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Parts of N.M. in state of emergency

Richard Nunn of Hobbs was on his way to Albuquerque when he skidded off the icy road south of Vaughn.

"I'm not very happy," Nunn said Tuesday after hitching a ride to Vaughn, where he waited for a wrecker to come deal with his car.

Tow truck operator Alex Rael said Tuesday was busy.

"They've been calling and calling for a tow truck," he said.

More than 200 stranded motorists spent Monday night at Vaughn's City Hall after state police closed roads in and out of the central New Mexico community, said Teri Apodaca, city clerk.

Most left Tuesday morning, but Apodaca said they had to take an alternate route -- U.S. 54 north to Santa Rosa to hook up with Interstate 25. U.S. 285 toward the Interstate remained closed through the morning.

But, she said, "they were willing to do anything to get home."

Winds up to 50 mph caused 7-foot-tall snow drifts in parts of northern and eastern New Mexico on Tuesday, paralyzing travelers and closing roads and schools.

In Gallup, a tractor-trailer rig carrying military explosives jackknifed on an icy patch of Interstate 40. Two schools, a 60-store mall and other businesses were evacuated and state police called military explosives ordinance teams to handle the artillery powder inside the truck, which was safely towed to the nearby Fort Wingate Army Depot to wait for a replacement vehicle.

In snow-covered Mora County -- declared an emergency area -- people were digging themselves out of their homes.

"Our phones have been ringing off the hook from people who are stranded, ranchers who can't get to their cattle," County Manager Charlie Padilla said. "We're in a pretty dire situation."

Thousands of cattle died in Chaves County in December 1997 after a storm dumped more than a foot of snow. One calf-raising ranch south of Dexter lost about 3,000 calves at the time.

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Bad roads stranded Albuquerque's Eldorado Eagles basketball team, which played in Carlsbad on Friday night, then ended up staying there until Monday. The team headed home Monday, but road closures -- and high wind that knocked out the windshield on their bus -- forced them to spend the night in Vaughn. They arrived home Tuesday afternoon, about the time school let out.

Classes were canceled Tuesday at public school districts in Estancia, Mora, Moriarty, Mountainair and Vaughn.

And the Santa Fe County Commission also declared a state of emergency Tuesday for its southern area, including Edgewood, Stanley and other communities nearby, County Manager Samuel Montoya said.

Blowing and drifting snow closed U.S. 285 between Roswell and Clines Corners; N.M. 21 between Cimarron and Miami; U.S. 54 between Vaughn and Santa Rosa; N.M. 55 and N.M. 542 in the Mountainair area; U.S. 60 between Vaughn and Fort Sumner and between Willard and Mountainair; U.S. 64 between Tierra Amarilla and Chama; N.M. 3 between Encino and Duran; and N.M. 54 between Corona and Carrizozo.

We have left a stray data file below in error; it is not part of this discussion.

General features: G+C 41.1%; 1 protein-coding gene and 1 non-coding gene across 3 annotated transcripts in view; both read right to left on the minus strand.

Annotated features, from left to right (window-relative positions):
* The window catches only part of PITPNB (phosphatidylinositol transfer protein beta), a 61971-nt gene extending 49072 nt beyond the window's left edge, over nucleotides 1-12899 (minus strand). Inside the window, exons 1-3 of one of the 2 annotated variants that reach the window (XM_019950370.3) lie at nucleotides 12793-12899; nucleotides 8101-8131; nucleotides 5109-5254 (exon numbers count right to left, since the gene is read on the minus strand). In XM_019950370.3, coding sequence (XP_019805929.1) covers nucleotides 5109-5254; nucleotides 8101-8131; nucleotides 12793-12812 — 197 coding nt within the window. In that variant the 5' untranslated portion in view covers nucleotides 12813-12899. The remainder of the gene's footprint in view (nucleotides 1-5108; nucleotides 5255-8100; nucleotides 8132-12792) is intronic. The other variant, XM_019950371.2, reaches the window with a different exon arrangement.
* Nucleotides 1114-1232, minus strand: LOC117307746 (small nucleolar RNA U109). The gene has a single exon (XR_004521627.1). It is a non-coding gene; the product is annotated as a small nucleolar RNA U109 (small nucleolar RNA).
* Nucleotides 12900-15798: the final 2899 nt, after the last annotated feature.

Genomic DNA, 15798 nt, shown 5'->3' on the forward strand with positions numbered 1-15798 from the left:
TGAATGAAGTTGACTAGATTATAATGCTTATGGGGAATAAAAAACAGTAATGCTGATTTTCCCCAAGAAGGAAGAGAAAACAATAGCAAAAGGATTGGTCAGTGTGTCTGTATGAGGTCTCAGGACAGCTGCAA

Crews in Mora County concentrated on digging out county roads and opening up driveways on rights of way, Padilla said. "It's basically against the law for us to open up any private roads," he said. "They have to get their own contractors."

County Sheriff John Sanchez said the snow prevented some elderly people from getting home health care. He estimated it could be four days before the state of emergency is lifted.

Crews were removing 2- to 6-foot drifts of snow in adjacent San Miguel County as well.

County Manager Les Montoya told the Las Vegas Optic the county had to hire a bulldozer to clear the snow that drifted over the roads in high winds. "They cleared the roads yesterday evening (Monday), but the wind just blew it all over again," said Sharon Roybal of Rainsville, a farming community 8 miles east of Mora.

Her husband, Ted Roybal, was stuck briefly Tuesday morning on his way to work at his gasoline station in Mora. Sharon Roybal said snow drifts in the area were about 5 feet high.

"He attempted to go outside to see what the roads are like, and he didn't get very far -- about a fourth of a mile from the house," she said.

Roybal made it to his station after shoveling out his four-wheel-drive pickup from snowdrifts up to 2 feet tall on the road.

"The fields are clean (of snow)," Roybal said. "It's just where you have a little bit of a wind stop -- that's where the snow starts piling up."

A weekend Pacific storm left an estimated 30 to 35 inches of snow in canyons northwest of Las Vegas, 20 inches at Sandia Park on the east side of the Sandia Mountains, 14 inches at Los Alamos and 2 to 7 inches in the Gila Wilderness of southwestern New Mexico, said Kurt Van Speybroeck, a National Weather Service meteorologist in Albuquerque.

Low temperatures ranged from the single digits and the teens in the mountains and the north to the 20s to near 40 elsewhere.

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